Around the County

The word from Mayberry

By Pat Stuart
Posted 9/30/21

CBS Sunday Morning recently aired a segment on the ideal American town — the one almost like ours, but quainter, with a fishing hole for fathers and sons just outside the town limits, with …

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Around the County

The word from Mayberry


CBS Sunday Morning recently aired a segment on the ideal American town — the one almost like ours, but quainter, with a fishing hole for fathers and sons just outside the town limits, with Barney Fife as a deputy sheriff and Andy Griffith keeping law and order. You know the place: Mount Airy, North Carolina, a.k.a. Mayberry.

National tragedies never touched Mayberry.

The nuclear crisis with Russia? Frightened people digging bomb shelters in their basements? The Bay of Pigs? A president assassinated, and the nation in mourning? These events weren’t even an echo in a Mayberry where a saga over a lost dollar could captivate the entire town, not to mention the TV audience. Watching events in Mayberry let us escape reality, pretend all American towns were just like this little place — safe, secure, kind, generous and all white.

Yes, amazingly enough, the fantasy of all southern towns of the 1960s realized! No Blacks.

Mayberry was lily white. No “Whites Only” signs showed in shop windows as we accompanied Andy or Barney on their appointed rounds. Aunt Bee never said “good morning” to a Black maid or gardener or street cleaner on our weekly segments. Opie didn’t have a single colored friend.

Still, we might say, Mayberry is what America should be. This is what we want — the peace and security, that is. This is pretty much what we have plus near all-white. Right here.

As for the rest of the country, wouldn’t it be lovely if we could push, as Mayberry’s film crews did, casual cruelties, social inequities and grave nuclear threats back behind the camera? Ignore them. Declare them fake news, an invention of the far left, a conspiracy of the deep state. 

Yes, Mayberry still puts a smile on white viewers’ faces. The show may have been in reruns since 1968, but it’s never old.

One mother and son, who were interviewed during the CBS report, said, “We watch Andy for four hours every day.” They had a channel where the episodes aired back-to-back. And, no. They weren’t exaggerating, the boy claimed: four hours a day.

Later in the report, the newscaster boarded a tour bus to talk to a few of the thousands who crowd Mount Airy (Mayberry) every year.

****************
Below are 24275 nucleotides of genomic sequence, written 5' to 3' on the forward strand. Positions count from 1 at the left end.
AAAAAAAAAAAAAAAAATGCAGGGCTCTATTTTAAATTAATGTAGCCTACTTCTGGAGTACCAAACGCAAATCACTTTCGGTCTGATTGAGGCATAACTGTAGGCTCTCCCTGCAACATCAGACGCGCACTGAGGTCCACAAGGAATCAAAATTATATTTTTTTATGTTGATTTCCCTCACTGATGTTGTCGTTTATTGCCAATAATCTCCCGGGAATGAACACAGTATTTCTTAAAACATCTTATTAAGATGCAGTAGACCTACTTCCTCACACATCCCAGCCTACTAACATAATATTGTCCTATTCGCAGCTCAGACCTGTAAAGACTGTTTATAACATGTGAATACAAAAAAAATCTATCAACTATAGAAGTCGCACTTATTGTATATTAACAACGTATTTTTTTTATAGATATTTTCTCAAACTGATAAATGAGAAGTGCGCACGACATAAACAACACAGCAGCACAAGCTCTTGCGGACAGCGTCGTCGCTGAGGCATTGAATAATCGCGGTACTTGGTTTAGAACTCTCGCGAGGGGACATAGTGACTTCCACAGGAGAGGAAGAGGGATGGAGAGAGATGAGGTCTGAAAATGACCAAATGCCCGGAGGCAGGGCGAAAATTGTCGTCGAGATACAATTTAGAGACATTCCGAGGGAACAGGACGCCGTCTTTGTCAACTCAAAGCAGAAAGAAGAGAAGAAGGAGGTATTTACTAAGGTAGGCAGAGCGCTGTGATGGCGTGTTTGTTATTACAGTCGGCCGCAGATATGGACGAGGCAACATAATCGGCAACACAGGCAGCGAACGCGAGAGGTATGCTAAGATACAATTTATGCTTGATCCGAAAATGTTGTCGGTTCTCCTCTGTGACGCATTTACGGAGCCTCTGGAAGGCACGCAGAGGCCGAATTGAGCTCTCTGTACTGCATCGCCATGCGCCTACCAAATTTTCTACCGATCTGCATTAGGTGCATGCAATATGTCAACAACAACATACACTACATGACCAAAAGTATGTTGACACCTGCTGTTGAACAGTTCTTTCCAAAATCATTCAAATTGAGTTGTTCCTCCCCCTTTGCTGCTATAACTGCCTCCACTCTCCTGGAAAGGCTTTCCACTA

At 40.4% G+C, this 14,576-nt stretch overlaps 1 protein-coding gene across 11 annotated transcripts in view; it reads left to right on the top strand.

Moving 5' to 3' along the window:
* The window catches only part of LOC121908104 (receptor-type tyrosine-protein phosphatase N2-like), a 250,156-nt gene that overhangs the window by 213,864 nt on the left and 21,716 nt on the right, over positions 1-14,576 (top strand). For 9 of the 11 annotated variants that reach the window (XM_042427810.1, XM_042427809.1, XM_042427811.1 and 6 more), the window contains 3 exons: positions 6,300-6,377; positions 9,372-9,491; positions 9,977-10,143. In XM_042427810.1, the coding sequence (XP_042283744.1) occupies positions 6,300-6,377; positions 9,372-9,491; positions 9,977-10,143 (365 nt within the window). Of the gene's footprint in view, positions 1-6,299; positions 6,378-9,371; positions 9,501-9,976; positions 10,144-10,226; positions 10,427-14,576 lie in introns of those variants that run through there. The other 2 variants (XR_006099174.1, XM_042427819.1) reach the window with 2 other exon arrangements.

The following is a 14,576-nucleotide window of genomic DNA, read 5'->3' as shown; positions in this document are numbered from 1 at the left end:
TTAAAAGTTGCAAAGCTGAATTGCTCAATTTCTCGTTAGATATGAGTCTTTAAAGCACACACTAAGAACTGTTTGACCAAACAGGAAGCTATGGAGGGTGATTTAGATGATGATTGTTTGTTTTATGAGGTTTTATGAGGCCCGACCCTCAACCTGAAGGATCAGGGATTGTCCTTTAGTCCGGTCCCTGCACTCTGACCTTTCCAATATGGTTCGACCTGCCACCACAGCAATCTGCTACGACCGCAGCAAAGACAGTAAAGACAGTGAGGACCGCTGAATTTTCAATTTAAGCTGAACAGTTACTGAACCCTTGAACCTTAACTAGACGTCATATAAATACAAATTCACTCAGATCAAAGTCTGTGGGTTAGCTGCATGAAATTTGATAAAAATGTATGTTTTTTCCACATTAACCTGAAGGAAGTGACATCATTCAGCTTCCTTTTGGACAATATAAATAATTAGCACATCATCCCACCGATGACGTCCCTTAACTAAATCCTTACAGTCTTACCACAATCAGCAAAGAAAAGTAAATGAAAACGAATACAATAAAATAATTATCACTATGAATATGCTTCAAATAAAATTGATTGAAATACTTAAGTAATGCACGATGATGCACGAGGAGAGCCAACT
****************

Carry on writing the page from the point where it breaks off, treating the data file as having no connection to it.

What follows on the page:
The group of white, middle-aged, overweight southerners weren’t exactly enthralled with being interviewed by a newsman. Very clearly, they had little to say to him except about how wonderful they found this little town. They were fans. As for the rest of it — how they saw Mayberry in a 21st century context, for example — they replied in short sentences.

The newscaster dug down to the cause of their reticence, finally allowing that he understood if they didn’t care for journalists, but how did they feel about the press, anyway?

A man in front, fingers spread, answered first. His candor sparked additional comments, everyone in agreement, nodding, asserting that the networks were full of nothing but fake news, saying that journalists just make things up.

“We don’t listen to them,” one woman said from the back with a definite sniff. Looking out the window as though not sure she wanted to lift the skirt of a possible secret, she added something like, “We have our own ways of finding out what’s happening.”

What ways? She didn’t elaborate nor did her fellow passengers who nodded along. They seemed to all feel that they had their “ways,” too.

I’m guessing people who watched when the show first aired also had their “ways.” Probably, for them that meant getting news from their friends, their churches and, particularly, the demagogue of the day — George Wallace.

Wallace — who, while Mayberry was a TV staple, famously declared on the steps of an Alabama courthouse, “segregation now, segregation tomorrow, segregation forever,” and who later ran for president of the United States — may not have used the term “fake news,” but he also vilified the press. 


The carefree, iconic whistling introducing an episode. 

Mayberry’s a place where the lines between the fantasies we build for ourselves and reality blur — where we catch a glimpse of one reason why the problems that plagued Mayberry’s era still exist.


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